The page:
Make Way for Concrete and Steel

E. M. Loew’s Theater at 174 Asylum Street in Hartford was one of the city’s landmark movie theaters.  Formerly the Majestic, it was the first theater in Hartford to show “talkies,” motion pictures accompanied by a sound track.  This radical innovation took place in 1929.  But by the 1960s, the inner city had fallen on hard times.  The venerable old playhouse was slated for demolition in order to make way for the new Civic Center, which, it was hoped, would help revitalize downtown.  This drawing of the theater was made by the Hartford artist Richard Welling in 1970, just before it was torn down. Welling presented the drawing to Bill Savitt, proprietor of Savitt’s Jewelers, whose billboard appears on the side of the doomed building.  Savitt’s, another Hartford institution, located at 35 Asylum Street, barely escaped demolition, and endured until Savitt’s retirement in 1986.  Less than a month later, 35 Asylum Street was replaced by a driveway.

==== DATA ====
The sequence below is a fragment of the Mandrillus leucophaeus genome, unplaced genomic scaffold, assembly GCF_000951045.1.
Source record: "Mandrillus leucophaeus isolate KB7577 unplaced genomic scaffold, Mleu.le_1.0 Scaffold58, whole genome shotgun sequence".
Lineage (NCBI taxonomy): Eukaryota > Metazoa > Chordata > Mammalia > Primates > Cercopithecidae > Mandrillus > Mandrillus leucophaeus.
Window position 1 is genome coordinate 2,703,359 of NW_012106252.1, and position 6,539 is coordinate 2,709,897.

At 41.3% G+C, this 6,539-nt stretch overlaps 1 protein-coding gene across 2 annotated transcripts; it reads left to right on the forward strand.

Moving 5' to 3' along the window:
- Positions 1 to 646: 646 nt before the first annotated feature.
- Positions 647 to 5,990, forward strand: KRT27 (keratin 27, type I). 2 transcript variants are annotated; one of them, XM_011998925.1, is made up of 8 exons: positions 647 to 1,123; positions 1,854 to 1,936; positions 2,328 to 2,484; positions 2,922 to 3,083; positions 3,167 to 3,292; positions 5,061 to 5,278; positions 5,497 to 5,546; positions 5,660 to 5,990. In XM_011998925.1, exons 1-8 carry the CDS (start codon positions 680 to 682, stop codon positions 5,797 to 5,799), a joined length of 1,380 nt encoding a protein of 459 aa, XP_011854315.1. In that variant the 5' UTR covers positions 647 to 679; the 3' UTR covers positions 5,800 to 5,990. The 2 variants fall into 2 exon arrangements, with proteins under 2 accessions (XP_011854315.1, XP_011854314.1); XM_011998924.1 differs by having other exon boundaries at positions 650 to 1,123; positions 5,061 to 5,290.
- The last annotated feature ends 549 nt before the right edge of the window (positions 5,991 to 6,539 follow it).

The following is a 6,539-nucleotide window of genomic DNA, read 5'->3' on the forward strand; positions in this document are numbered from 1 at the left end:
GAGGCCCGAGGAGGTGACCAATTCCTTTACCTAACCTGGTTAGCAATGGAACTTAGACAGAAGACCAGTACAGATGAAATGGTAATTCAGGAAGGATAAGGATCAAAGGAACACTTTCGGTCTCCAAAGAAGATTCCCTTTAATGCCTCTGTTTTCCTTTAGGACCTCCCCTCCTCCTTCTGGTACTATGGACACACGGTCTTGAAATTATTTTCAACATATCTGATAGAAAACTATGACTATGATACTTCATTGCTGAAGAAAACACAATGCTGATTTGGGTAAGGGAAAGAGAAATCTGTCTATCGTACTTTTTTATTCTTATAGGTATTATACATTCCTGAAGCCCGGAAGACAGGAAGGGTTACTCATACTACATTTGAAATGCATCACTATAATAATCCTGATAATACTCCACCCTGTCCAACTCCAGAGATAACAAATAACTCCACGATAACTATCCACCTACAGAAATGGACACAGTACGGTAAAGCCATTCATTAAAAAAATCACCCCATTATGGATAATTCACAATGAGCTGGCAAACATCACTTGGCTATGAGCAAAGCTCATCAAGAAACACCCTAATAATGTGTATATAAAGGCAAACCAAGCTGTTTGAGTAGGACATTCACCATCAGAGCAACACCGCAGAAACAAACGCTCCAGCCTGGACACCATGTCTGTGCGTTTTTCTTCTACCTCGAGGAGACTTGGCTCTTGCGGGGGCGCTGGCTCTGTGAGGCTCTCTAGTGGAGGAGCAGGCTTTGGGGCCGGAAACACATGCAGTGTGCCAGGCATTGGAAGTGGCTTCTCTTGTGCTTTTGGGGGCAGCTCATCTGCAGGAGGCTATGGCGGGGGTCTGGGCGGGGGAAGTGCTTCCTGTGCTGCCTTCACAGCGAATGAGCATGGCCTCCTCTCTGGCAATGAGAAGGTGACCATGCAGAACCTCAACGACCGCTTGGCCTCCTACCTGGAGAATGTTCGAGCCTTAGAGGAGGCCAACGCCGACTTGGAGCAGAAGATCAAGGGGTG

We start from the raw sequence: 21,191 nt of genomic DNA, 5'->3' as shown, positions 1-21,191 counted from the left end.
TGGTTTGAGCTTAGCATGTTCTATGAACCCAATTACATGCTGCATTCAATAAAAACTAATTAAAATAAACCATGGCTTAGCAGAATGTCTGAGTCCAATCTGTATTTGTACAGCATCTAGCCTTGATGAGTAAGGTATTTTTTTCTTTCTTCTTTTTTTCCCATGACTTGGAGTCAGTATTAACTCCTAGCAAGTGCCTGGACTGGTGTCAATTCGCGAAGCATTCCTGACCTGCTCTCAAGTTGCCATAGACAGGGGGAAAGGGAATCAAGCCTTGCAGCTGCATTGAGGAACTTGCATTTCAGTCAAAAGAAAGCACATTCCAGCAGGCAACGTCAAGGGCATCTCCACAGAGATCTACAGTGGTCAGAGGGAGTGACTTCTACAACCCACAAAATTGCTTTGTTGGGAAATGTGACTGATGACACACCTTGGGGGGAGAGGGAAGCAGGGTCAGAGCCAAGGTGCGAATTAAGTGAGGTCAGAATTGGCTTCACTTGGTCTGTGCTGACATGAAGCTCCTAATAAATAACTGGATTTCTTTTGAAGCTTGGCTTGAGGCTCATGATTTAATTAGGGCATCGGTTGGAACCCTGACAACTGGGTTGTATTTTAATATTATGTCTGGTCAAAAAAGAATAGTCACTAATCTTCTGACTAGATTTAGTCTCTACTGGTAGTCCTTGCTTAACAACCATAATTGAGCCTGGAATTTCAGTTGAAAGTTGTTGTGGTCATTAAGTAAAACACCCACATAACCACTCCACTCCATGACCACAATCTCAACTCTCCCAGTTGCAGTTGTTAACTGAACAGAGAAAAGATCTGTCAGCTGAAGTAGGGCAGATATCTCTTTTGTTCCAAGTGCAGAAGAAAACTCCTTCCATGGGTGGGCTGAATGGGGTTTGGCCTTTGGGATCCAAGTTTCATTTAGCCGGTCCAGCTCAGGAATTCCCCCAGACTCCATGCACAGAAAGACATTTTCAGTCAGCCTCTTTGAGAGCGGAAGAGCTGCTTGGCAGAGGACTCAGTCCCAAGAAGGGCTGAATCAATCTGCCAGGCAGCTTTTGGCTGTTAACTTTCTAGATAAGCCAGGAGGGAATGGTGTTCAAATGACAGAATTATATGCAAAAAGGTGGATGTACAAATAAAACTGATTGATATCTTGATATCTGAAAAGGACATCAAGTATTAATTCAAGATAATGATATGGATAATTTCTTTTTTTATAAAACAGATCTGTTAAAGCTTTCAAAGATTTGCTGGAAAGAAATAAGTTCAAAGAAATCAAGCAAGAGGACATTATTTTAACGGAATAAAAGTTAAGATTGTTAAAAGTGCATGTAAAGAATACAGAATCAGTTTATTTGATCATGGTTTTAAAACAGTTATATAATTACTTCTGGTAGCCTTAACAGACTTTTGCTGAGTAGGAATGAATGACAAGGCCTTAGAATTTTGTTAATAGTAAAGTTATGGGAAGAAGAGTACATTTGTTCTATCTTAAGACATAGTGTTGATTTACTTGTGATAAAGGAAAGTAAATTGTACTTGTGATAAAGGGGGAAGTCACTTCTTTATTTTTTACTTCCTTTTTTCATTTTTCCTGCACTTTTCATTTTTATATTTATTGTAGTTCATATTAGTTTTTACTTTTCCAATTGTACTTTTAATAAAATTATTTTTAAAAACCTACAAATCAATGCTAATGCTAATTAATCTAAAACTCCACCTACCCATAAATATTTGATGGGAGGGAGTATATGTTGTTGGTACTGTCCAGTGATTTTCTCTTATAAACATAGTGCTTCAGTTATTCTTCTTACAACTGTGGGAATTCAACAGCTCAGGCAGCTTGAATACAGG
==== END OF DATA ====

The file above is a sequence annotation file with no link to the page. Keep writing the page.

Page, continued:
The Savitt Collection, documenting Bill Savitt’s colorful 67-year career, is now at the Connecticut Historical Society.  The Richard Welling Collection, consisting of over 4000 prints, drawings, and photographs, was recently given to the Connecticut Historical Society by the artist’s family.  A major exhibition of Richard Welling’s work will take place at the Connecticut Historical Society in the fall of 2014.


5 thoughts on “Make Way for Concrete and Steel

  1. Pingback: Make Way for Concrete and Steel | Connecticut H...

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